Not all Labradors are like that though. Each dog has a different temperament. There is a chance that you might end up with a Labrador with aggressive behavior.

You could notice this aggression at the hint of fear because it is amongst the few things that can make a dog aggressive. But that is not the only thing that makes them angry; frustration could also force an aggressive Labrador to lash out.

Why are Some Labradors Dangerous?

It is a widely-held belief that some dog breeds are aggressive, while others are mellow and family-friendly. Just like people, every dog is different.

Every dog can be good, and every dog can be bad, so Labradors can be as dangerous and unpredictable as any other breed. A Lab’s behavior will depend on a variety of factors:

Genes

Anyone who shares their home with a 10 or 12 week old puppy will tell you that Labradors bite! And I can reassure you that this applies to all Labradors in the first few months of life.

Fortunately this is a phase puppies go through and not a permanent character flaw. And most adult Labradors are indeed very good natured dogs.

It is believed that the temperament of a Labrador will be influenced by its genes. The genes are by no means the be-all and end-all of dog behavior, but they play a significant role. Studies have shown that a dog’s personality traits are heavily linked to those of its parents.

A Labrador biting problem has been shown to be more likely if the parents are aggressive.

Training

The training that a puppy goes through from birth plays a huge role in its behavior through the rest of its life.

A study published in the Journal of Animal and Veterinary Advances in 2009 determined that 40% of dominance aggression in pet dogs is due to a lack of basic training as a puppy.

Young Labs are prone to nipping and biting frequently with some force, which often comes as a shock to new owners. The suggested methods of curbing this behavior can be confusing and contradictory, because different methods work with different dogs.

If owners do not find a method that works for their puppy, they may end up with an increasingly aggressive Labrador who bites frequently.

Protective Instinct

One of the downsides of the Labrador’s loyal nature is that it will be protective of its owner and family. A Lab is not a natural guard dog, but its instinct will still be to respond if there is a perceived threat or danger.

This is not specific to Labradors and is true of many dog breeds. But it explains why you may sustain a dog bite injury from an otherwise good-natured pooch in some instances.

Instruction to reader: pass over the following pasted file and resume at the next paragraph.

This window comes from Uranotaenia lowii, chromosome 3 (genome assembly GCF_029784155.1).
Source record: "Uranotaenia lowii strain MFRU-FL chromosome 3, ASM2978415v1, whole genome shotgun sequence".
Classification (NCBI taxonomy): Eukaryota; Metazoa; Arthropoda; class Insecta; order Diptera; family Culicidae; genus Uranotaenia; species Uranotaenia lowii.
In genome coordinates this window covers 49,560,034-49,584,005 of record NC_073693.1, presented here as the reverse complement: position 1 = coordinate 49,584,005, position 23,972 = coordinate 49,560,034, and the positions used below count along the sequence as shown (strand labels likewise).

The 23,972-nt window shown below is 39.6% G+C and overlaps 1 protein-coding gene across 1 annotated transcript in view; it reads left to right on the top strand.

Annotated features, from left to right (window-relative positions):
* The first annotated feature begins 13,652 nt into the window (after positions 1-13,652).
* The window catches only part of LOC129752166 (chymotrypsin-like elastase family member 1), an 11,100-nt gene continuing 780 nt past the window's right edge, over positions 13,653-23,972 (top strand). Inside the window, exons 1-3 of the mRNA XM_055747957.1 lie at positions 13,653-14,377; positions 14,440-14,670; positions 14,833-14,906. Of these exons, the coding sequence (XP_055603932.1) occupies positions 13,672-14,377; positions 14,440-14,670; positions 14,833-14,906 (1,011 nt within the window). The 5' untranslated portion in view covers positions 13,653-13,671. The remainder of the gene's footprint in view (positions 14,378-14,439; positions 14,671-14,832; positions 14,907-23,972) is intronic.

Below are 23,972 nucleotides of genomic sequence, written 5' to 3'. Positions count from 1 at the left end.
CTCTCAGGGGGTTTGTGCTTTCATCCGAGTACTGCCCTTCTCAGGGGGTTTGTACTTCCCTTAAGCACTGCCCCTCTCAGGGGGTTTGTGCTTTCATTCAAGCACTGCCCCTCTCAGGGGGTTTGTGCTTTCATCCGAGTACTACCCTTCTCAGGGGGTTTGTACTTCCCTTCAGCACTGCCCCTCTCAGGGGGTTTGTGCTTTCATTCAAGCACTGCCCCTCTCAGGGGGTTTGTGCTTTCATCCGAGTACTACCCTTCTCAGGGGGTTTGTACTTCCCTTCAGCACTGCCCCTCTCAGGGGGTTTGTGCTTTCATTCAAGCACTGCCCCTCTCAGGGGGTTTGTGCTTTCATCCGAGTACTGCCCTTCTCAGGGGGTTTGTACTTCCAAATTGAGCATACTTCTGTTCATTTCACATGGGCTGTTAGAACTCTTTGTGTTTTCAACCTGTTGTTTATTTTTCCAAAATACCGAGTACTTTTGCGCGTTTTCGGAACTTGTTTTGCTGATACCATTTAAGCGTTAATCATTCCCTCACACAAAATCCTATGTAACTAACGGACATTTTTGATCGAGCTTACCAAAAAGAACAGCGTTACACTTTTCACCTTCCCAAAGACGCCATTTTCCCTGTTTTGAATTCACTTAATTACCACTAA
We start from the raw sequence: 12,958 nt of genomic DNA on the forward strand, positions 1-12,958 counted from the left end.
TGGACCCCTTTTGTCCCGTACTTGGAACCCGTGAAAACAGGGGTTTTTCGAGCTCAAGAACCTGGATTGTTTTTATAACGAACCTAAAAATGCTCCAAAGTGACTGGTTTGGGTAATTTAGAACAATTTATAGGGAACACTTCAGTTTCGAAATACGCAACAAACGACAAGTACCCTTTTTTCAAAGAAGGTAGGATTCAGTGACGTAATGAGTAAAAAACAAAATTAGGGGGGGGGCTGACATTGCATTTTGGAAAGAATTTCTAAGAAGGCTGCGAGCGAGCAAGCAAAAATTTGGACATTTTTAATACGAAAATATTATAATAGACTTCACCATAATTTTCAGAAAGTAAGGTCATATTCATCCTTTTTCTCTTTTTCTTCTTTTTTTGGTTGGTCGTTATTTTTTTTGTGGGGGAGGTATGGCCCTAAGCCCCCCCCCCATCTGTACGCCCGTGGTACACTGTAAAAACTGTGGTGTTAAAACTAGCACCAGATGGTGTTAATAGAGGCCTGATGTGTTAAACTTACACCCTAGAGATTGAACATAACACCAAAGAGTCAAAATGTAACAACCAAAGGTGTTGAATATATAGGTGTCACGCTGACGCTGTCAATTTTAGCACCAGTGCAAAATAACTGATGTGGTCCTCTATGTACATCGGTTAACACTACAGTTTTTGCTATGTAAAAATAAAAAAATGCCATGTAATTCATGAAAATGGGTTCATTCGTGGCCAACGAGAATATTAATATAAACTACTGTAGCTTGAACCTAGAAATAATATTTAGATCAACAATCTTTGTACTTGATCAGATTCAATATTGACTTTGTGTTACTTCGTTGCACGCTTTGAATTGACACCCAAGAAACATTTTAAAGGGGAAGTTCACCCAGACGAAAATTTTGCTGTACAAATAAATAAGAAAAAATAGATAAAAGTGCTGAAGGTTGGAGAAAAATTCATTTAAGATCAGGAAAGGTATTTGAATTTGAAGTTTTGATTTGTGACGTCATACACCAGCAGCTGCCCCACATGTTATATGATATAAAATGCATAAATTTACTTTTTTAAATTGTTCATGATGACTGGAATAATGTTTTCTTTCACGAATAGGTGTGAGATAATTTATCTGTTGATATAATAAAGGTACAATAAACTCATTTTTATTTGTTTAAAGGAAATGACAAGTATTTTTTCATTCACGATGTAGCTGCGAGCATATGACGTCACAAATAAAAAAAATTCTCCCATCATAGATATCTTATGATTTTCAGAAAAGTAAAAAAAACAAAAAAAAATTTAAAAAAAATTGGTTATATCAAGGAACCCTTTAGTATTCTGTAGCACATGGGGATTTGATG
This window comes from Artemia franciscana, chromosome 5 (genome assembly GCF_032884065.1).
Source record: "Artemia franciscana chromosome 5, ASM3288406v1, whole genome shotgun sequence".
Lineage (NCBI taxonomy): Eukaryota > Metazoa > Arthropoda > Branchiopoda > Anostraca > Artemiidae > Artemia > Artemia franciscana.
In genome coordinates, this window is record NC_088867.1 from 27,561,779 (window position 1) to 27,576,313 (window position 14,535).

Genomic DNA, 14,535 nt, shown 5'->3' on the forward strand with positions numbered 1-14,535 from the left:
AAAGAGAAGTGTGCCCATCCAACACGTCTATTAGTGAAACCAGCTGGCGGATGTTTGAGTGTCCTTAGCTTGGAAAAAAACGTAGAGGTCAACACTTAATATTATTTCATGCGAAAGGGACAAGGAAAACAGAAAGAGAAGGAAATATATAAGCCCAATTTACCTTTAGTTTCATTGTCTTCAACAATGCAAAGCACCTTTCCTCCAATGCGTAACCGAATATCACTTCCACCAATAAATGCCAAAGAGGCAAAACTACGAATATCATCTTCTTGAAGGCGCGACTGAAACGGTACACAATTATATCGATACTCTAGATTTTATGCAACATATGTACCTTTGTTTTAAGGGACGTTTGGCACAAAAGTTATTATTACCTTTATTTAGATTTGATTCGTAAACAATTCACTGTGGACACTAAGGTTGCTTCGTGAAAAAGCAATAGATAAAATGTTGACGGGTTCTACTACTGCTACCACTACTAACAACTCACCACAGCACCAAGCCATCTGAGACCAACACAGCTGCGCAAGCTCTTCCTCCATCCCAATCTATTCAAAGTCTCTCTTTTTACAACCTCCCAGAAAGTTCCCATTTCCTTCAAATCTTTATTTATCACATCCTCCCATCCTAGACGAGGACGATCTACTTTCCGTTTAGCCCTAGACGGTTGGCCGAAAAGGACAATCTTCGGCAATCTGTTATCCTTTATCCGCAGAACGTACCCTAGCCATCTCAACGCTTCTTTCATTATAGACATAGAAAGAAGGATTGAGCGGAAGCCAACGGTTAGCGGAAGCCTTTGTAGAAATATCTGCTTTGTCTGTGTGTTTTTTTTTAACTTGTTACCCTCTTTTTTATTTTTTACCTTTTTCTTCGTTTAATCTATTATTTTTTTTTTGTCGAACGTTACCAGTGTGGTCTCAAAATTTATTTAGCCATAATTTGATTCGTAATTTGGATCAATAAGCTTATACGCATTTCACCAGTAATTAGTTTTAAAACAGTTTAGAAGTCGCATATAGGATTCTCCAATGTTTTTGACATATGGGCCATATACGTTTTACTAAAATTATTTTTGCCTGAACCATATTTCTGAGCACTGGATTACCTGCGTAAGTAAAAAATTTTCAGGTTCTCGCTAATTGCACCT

Environment and Experience

In some cases, a Labrador might be more likely to bite if it has had negative experiences in its lifetime. A Lab in a loving family will have formed relationships and attachments with humans.

While this might lead to a Labrador biting through protective instinct, a dog from a loving home is likely to be pretty good with people. Labrador bites are much more likely to occur when you come across a distrustful dog with a history of abuse.

Pain

Researchers in Spain studied a test group of 12 dogs with aggression problems in a bid to find the cause. All 12 of the dogs were diagnosed with a pain problem.

Of those studied, eight of the dogs had a condition called hip dysplasia – a hip socket problem which is developed by about 13% of all Labradors. Some instances of hip dysplasia can leave dogs in serious pain and even lead to lameness.

The researchers found that the pain-inducing conditions suffered by their test dogs were prompting aggressive and violent outbursts.

This meant that mild-mannered dogs might snap or bite without warning, the behavior of older dogs with no prior biting issues could change, and an already-aggressive dog could become even more so. A painful condition could easily lead to a Labrador biting incident.

What if You Find Your Labrador Suddenly Aggressive?

For any dog owner, a normally calm and placid dog suddenly becoming aggressive is a distressing situation. You may fear that you now have a ‘problem dog’ on your hands, and that drastic measures may have to be taken.